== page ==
Suicide and depression are becoming increasingly normal in America, and our communities are living with the fallout.

Recent data shows suicide and depression have reached record rates. Such devastation leaves friends, family, and community members feeling helpless and the nation reeling with brokenness.

But there is a growing trend that’s already making a difference.

When you plant something, it’s meant to bloom, thrive, and add beauty to the world. So it is with planting new, life-giving churches among a harsh, increasingly anti-religious landscape in many parts of America.

Church plants are what much of these ugly, broken spaces need—and there is already proof that such churches are producing good fruit. Let’s talk about why, and where, these gutsy little communities can make a real difference.

One thing we know about rates of depression, suicide, addiction, and overdose is that location matters. Spikes in overdose deaths and drug prevalence appear in very specific places—once-booming factory towns, like Portsmouth, Ohio, that lost vitality along with factory shutdowns, job loss, the emergence of pill mills, and the loss of hope.

Suicide numbers are highest in states with fewer people, where people often live spread out, far from one another and without easy access to human contact on a daily basis. In fact, the top three least-densely populated states—Alaska, Montana, and Wyoming—have the highest suicide rates, according to the Centers for Disease Control and Prevention.

America’s epidemic of despair includes another telltale symptom: a decline in church attendance, civic engagement, and the closing of churches at record rates across the country. Today, at least 100 churches close per week nationwide, and more people across the board identify religiously as “none” more than ever before, according to the Pew Research Center.

Older churches attempting to remain relevant have trouble retaining members and adapting to the needs of their communities. Additionally, 61 percent of pastors report a decline in attendance and 68 percent admit they had no involvement in church planting, which is one of the best ways to reach unchurched Americans who are desperate for outreach.

Here, we’ve reached a bedrock tool for changing the trajectory of the nation: church planting.

It sounds simple, and even boring if you’re unfamiliar, but the proof of concept attached to this growing trend is important. It’s not an experiment, requiring results from a body of research to prove it’s working. The proof is already available: Local church plants are springing up like weeds and meeting people where they are today.

In Indianapolis, Indiana, where I live, a contingent of church leaders intends to plant small churches in each corner of suburbia and down every dirt road bordering a cornfield.

If you think there are too many churches where you live already, you’re wrong. Many old school, traditional churches have long lost appeal to a generation that is drown in despair or that long ago lost interest in “organized religion.”

Many of these new church-planting leaders, convicted that this is their mission field, are shifting their lives to plant roots in small rural towns or very specific segments of a city. They aim to revive those places, to transform them into communities where “everybody knows your name” and people feel seen, cared for, and missed when they don’t make it to a service or skip the Friday night BBQ.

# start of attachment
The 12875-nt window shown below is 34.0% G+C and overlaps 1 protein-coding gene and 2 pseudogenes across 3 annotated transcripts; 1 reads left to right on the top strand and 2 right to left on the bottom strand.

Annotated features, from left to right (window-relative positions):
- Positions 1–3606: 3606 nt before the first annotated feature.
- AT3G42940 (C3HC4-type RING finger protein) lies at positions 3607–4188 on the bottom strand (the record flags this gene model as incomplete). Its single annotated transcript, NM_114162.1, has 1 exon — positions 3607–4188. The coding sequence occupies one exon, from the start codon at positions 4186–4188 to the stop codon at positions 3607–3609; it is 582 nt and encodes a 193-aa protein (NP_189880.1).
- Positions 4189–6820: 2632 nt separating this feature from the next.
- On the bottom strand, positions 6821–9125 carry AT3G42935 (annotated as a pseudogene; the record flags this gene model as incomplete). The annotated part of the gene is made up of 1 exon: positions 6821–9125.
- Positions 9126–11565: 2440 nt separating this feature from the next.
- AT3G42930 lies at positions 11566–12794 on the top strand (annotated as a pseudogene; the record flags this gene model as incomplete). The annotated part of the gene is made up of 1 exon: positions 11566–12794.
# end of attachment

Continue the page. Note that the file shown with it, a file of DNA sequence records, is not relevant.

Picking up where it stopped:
These barely-funded endeavors to reach the unchurched are making a difference in the lives of Americans from rural towns to inner cities.

Americans of all demographics should applaud this growing trend. The church is showing it can embrace new tactics that bring the church to the people, in the environments they already inhabit, rather than requiring them to enter through a daunting doorway where they know no one.

And make no mistake: Church plants are reaching new demographics. Forty-two percent of those who attend a recently planted church were previously “unchurched,” having either never attended or not attended in many years.

Our ailing communities call for an army of small, locally rooted churches to reach people where they are. Whether they hold church in middle school gyms, movie theaters, libraries, living rooms, or parking lots—the building doesn’t matter. What matters is locational access and a community that welcomes newcomers with open arms.

In 2017, 72,000 Americans died from drug overdoses and 9.4 million U.S. adults considered suicide. The chances that many of these people were not attending church is high. Research reveals that regular church attenders are five times less likely to attempt suicide than those who do not attend.

The decline of church life in America has been devastating America’s social fabric. There is now a desperate need to rebuild the kind of sacred, authentic communities that offer people a place to belong—not to mention the chance to forge a relationship with God that brings hope, purpose, and perspective to our lives.

Church planting is one foundational tool to effect that end, since it brings the church to people who may not be inclined to drive 20 minutes to seek out a church that “works for them.”

Americans who are concerned to reverse the heartbreaking numbers of depression, addiction, and suicidal thoughts should consider prioritizing, participating in, or promoting church plants in their own neighborhoods.